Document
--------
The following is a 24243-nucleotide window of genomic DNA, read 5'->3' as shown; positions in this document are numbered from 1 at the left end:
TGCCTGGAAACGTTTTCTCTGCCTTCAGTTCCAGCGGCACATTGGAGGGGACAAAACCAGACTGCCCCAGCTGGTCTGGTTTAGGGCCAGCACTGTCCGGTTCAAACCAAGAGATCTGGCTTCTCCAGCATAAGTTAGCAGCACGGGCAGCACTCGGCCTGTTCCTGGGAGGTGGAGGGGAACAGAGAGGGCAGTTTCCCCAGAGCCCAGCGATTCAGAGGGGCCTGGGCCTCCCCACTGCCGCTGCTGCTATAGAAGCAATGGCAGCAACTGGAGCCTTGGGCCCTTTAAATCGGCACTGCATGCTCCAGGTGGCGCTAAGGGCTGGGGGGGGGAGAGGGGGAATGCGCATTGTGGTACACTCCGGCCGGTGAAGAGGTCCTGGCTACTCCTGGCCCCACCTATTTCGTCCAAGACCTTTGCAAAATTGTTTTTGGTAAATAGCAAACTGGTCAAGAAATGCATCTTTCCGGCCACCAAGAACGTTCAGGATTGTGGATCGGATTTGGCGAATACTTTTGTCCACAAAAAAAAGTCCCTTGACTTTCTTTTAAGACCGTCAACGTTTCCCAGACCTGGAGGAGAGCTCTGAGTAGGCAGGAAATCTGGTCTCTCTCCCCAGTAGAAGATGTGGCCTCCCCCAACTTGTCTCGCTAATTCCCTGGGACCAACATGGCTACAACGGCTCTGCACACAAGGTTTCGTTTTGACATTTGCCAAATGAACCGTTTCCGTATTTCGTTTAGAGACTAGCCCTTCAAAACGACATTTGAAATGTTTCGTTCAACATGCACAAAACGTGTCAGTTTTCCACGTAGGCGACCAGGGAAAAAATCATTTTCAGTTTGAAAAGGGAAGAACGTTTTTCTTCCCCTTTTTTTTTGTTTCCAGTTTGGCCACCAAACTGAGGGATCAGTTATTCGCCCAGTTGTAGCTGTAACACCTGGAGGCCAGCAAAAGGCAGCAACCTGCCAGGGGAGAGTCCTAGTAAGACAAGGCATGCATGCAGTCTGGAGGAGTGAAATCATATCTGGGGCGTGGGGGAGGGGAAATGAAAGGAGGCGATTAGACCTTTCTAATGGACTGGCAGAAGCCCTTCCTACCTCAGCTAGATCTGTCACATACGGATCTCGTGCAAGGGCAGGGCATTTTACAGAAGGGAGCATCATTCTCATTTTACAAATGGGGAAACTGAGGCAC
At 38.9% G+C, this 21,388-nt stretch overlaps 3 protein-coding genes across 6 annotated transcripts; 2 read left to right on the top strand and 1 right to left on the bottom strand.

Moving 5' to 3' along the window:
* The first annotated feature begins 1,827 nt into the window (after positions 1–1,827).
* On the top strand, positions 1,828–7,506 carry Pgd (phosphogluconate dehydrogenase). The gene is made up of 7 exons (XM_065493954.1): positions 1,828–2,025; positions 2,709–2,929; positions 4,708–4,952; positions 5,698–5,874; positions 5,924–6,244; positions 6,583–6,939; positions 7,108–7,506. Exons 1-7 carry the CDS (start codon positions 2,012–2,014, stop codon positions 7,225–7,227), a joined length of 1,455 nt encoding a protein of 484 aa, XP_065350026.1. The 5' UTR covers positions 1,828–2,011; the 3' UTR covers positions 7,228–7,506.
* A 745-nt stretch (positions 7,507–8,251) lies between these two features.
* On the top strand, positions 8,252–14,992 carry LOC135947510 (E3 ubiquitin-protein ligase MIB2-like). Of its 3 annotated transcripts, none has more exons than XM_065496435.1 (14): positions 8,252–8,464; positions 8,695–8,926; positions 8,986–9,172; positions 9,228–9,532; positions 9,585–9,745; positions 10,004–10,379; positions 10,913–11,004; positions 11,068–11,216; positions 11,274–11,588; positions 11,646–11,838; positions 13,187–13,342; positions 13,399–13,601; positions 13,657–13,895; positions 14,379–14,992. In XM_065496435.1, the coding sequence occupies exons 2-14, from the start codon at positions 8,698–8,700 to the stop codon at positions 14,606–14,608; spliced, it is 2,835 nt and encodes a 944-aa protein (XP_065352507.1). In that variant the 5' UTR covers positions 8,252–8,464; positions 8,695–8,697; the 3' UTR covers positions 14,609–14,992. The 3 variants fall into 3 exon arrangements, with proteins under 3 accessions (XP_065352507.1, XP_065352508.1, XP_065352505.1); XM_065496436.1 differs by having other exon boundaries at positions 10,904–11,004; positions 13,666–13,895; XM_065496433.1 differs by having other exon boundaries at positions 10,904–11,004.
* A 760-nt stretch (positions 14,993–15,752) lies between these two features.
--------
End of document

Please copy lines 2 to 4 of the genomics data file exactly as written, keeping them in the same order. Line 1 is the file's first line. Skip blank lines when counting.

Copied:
TGCCTGGAAACGTTTTCTCTGCCTTCAGTTCCAGCGGCACATTGGAGGGGACAAAACCAGACTGCCCCAGCTGGTCTGGTTTAGGGCCAGCACTGTCCGGTTCAAACCAAGAGATCTGGCTTCTCCAGCATAAGTTAGCAGCACGGGCAGCACTCGGCCTGTTCCTGGGAGGTGGAGGGGAACAGAGAGGGCAGTTTCCCCAGAGCCCAGCGATTCAGAGGGGCCTGGGCCTCCCCACTGCCGCTGCTGCTATAGAAGCAATGGCAGCAACTGGAGCCTTGGGCCCTTTAAATCGGCACTGCATGCTCCAGGTGGCGCTAAGGGCTGGGGGGGGGAGAGGGGGAATGCGCATTGTGGTACACTCCGGCCGGTGAAGAGGTCCTGGCTACTCCTGGCCCCACCTATTTCGTCCAAGACCTTTGCAAAATTGTTTTTGGTAAATAGCAAACTGGTCAAGAAATGCATCTTTCCGGCCACCAAGAACGTTCAGGATTGTGGATCGGATTTGGCGAATACTTTTGTCCACAAAAAAAAGTCCCTTGACTTTCTTTTAAGACCGTCAACGTTTCCCAGACCTGGAGGAGAGCTCTGAGTAGGCAGGAAATCTGGTCTCTCTCCCCAGTAGAAGATGTGGCCTCCCCCAACTTGTCTCGCTAATTCCCTGGGACCAACATGGCTACAACGGCTCTGCACACAAGGTTTCGTTTTGACATTTGCCAAATGAACCGTTTCCGTATTTCGTTTAGAGACTAGCCCTTCAAAACGACATTTGAAATGTTTCGTTCAACATGCACAAAACGTGTCAGTTTTCCACGTAGGCGACCAGGGAAAAAATCATTTTCAGTTTGAAAAGGGAAGAACGTTTTTCTTCCCCTTTTTTTTTGTTTCCAGTTTGGCCACCAAACTGAGGGATCAGTTATTCGCCCAGTTGTAGCTGTAACACCTGGAGGCCAGCAAAAGGCAGCAACCTGCCAGGGGAGAGTCCTAGTAAGACAAGGCATGCATGCAGTCTGGAGGAGTGAAATCATATCTGGGGCGTGGGGGAGGGGAAATGAAAGGAGGCGATTAGACCTTTCTAATGGACTGGCAGAAGCCCTTCCTACCTCAGCTAGATCTGTCACATACGGATCTCGTGCAAGGGCAGGGCATTTTACAGAAGGGAGCATCATTCTCATTTTACAAATGGGGAAACTGAGGCAC
At 38.9% G+C, this 21,388-nt stretch overlaps 3 protein-coding genes across 6 annotated transcripts; 2 read left to right on the top strand and 1 right to left on the bottom strand.

Moving 5' to 3' along the window: